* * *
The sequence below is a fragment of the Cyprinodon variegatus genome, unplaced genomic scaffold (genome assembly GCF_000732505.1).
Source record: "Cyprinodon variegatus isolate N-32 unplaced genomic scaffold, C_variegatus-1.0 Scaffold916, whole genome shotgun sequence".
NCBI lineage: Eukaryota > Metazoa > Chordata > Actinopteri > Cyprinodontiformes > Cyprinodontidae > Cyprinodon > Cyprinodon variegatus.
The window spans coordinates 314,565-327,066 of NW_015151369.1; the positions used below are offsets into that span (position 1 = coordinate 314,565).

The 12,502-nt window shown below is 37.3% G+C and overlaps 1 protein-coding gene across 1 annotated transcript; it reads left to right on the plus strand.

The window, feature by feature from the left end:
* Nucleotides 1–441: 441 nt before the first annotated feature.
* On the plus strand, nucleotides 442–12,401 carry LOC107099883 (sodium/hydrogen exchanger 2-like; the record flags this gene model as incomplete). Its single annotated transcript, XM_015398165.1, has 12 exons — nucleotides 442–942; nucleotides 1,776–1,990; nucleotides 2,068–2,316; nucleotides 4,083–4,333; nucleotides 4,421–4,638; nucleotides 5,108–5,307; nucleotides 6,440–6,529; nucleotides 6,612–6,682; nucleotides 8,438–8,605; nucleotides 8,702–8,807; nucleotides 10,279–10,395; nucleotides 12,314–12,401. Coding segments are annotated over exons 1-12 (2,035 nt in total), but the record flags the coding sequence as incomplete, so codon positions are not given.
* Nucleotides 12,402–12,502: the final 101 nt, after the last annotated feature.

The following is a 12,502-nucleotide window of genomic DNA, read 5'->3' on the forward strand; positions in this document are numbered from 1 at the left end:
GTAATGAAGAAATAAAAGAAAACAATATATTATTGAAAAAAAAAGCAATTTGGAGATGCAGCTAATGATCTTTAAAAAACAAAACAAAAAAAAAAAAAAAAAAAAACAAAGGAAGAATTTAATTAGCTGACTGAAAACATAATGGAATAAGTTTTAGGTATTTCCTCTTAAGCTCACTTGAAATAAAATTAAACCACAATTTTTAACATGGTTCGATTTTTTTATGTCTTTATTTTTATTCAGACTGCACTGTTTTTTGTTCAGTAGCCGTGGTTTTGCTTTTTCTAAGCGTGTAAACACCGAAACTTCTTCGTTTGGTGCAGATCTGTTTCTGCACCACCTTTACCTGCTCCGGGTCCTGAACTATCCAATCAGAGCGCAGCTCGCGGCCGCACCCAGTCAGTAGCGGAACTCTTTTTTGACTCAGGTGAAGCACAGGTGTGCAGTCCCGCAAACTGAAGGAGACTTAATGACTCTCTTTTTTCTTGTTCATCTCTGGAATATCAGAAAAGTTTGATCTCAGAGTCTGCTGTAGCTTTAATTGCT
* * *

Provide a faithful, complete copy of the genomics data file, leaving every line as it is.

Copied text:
The sequence below is a fragment of the Cyprinodon variegatus genome, unplaced genomic scaffold (genome assembly GCF_000732505.1).
Source record: "Cyprinodon variegatus isolate N-32 unplaced genomic scaffold, C_variegatus-1.0 Scaffold916, whole genome shotgun sequence".
NCBI lineage: Eukaryota > Metazoa > Chordata > Actinopteri > Cyprinodontiformes > Cyprinodontidae > Cyprinodon > Cyprinodon variegatus.
The window spans coordinates 314,565-327,066 of NW_015151369.1; the positions used below are offsets into that span (position 1 = coordinate 314,565).

The 12,502-nt window shown below is 37.3% G+C and overlaps 1 protein-coding gene across 1 annotated transcript; it reads left to right on the plus strand.

The window, feature by feature from the left end:
* Nucleotides 1–441: 441 nt before the first annotated feature.
* On the plus strand, nucleotides 442–12,401 carry LOC107099883 (sodium/hydrogen exchanger 2-like; the record flags this gene model as incomplete). Its single annotated transcript, XM_015398165.1, has 12 exons — nucleotides 442–942; nucleotides 1,776–1,990; nucleotides 2,068–2,316; nucleotides 4,083–4,333; nucleotides 4,421–4,638; nucleotides 5,108–5,307; nucleotides 6,440–6,529; nucleotides 6,612–6,682; nucleotides 8,438–8,605; nucleotides 8,702–8,807; nucleotides 10,279–10,395; nucleotides 12,314–12,401. Coding segments are annotated over exons 1-12 (2,035 nt in total), but the record flags the coding sequence as incomplete, so codon positions are not given.
* Nucleotides 12,402–12,502: the final 101 nt, after the last annotated feature.

The following is a 12,502-nucleotide window of genomic DNA, read 5'->3' on the forward strand; positions in this document are numbered from 1 at the left end:
GTAATGAAGAAATAAAAGAAAACAATATATTATTGAAAAAAAAAGCAATTTGGAGATGCAGCTAATGATCTTTAAAAAACAAAACAAAAAAAAAAAAAAAAAAAAACAAAGGAAGAATTTAATTAGCTGACTGAAAACATAATGGAATAAGTTTTAGGTATTTCCTCTTAAGCTCACTTGAAATAAAATTAAACCACAATTTTTAACATGGTTCGATTTTTTTATGTCTTTATTTTTATTCAGACTGCACTGTTTTTTGTTCAGTAGCCGTGGTTTTGCTTTTTCTAAGCGTGTAAACACCGAAACTTCTTCGTTTGGTGCAGATCTGTTTCTGCACCACCTTTACCTGCTCCGGGTCCTGAACTATCCAATCAGAGCGCAGCTCGCGGCCGCACCCAGTCAGTAGCGGAACTCTTTTTTGACTCAGGTGAAGCACAGGTGTGCAGTCCCGCAAACTGAAGGAGACTTAATGACTCTCTTTTTTCTTGTTCATCTCTGGAATATCAGAAAAGTTTGATCTCAGAGTCTGCTGTAGCTTTAATTGCT